In this culture of perpetual aggrievement, could it be that we’ve been missing the message that’s right in front of our faces?
“Do you know the origin of that word ‘saunter?’” mountaineer John Muir once asked an interviewer. “It’s a beautiful word. Away back in the Middle Ages people used to go on pilgrimages to the Holy Land, and when people in the villages through which they passed asked where they were going, they would reply, ‘A la sainte terre,’ ‘To the Holy Land.’”
The notion that “enlightenment” consists in 24/7 calm, in short, had never sat well with me. True, Christ curled up in the back of the boat during a storm and took a nap—but that wasn’t impassivity; it was trust.
Auth finds much to like in Realism, Impressionism, and modern art. He gives a fair read to Picasso, Seurat, Edward Hopper, Mark Rothko, and Jackson Pollock. He celebrates Salvador Dali’s 1954 “Crucifixion,” which depicts an ascendant, cosmic Christ.
But he’s also clear that the soul searching for God finds little sustenance in art grounded in atheism and secularism.
“To be sure, man’s search for meaning and values may arouse inner tension rather than inner equilibrium. However, precisely this tension is an indispensable prerequisite of mental health.”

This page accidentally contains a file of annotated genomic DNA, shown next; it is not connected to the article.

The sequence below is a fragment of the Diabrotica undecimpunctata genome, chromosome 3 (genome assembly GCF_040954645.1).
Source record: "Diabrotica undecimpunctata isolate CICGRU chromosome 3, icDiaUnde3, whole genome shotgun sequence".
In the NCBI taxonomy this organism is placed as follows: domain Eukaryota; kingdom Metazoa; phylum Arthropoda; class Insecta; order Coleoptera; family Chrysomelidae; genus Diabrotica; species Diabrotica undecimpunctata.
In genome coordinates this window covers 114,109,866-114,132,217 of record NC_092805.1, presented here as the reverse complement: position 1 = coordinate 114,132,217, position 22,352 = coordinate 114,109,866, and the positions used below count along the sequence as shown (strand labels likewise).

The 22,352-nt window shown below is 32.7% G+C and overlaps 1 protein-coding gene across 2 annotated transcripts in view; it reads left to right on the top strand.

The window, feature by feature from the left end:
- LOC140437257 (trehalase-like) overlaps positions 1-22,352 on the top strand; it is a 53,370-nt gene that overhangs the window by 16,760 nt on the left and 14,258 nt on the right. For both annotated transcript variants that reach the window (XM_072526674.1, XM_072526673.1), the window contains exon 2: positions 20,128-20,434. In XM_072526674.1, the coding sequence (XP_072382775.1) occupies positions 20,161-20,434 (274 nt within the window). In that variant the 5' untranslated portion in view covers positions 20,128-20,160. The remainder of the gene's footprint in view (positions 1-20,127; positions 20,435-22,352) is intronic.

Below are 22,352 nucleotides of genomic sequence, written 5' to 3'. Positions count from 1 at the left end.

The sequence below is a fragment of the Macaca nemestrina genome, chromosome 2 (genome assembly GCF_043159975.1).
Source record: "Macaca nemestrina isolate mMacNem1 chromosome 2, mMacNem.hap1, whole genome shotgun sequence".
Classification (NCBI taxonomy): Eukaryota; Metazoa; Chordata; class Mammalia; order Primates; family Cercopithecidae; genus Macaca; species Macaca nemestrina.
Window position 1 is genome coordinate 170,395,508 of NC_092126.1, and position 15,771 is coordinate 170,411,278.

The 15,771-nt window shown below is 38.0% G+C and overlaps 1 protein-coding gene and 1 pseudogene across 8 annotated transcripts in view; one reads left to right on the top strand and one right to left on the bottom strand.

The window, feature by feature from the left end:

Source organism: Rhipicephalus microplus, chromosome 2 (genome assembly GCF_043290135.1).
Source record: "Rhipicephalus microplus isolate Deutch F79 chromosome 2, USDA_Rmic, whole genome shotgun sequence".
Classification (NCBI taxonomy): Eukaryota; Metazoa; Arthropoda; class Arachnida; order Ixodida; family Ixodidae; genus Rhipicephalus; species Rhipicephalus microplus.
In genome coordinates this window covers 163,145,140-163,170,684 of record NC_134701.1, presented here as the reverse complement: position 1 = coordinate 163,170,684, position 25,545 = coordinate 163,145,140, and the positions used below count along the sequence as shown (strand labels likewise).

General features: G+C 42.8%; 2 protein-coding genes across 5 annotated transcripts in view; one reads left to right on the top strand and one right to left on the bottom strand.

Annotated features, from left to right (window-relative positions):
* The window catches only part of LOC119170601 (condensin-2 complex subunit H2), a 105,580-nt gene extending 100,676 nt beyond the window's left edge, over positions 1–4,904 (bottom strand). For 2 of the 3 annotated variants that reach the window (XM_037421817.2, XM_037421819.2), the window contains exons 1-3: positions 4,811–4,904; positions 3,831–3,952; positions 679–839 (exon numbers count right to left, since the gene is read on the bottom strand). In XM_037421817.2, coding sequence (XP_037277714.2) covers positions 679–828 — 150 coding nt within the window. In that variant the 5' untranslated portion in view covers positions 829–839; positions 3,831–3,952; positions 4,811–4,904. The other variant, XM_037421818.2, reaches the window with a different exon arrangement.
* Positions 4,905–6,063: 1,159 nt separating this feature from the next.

“Yudina was a strange person, and very much a loner.” “Strange things kept happening to her.” “Yudina saw music in a mystical light. For instance, she saw Bach’s Goldberg Variations as a series of illustrations to the Holy Bible,” Shostakovich observed. “She always played as though she were giving a sermon.”
‘Why do you stay here, Father?’I asked. ‘Why don’t you leave?’ He gave the impression of a man in whom some small part had already died. There was already something missing. ‘I cannot,’ he answered. ‘Someone has to guard the church.’
“The hermitage garden is designed to provide a place where nature, scripture and Glendalough’s history are combined in harmony, delighting the eye, comforting the soul and leading pilgrims to prayer and a deeper awareness of God.”
One day last week I tramped through a dark wood, up a very steep hill, and around a couple of bends and came out at the edge of meadows and meadows full of…could it be?…I was pretty sure…heather! I’ve never seen my namesake flower growing in the wild so this was a rare thrill.
For all their solipsism, these young men are not self-pitying so much as they’re bewildered: by the state of the world, the culture, and the fact that as young males they’re unseen, unwanted, unremarked upon.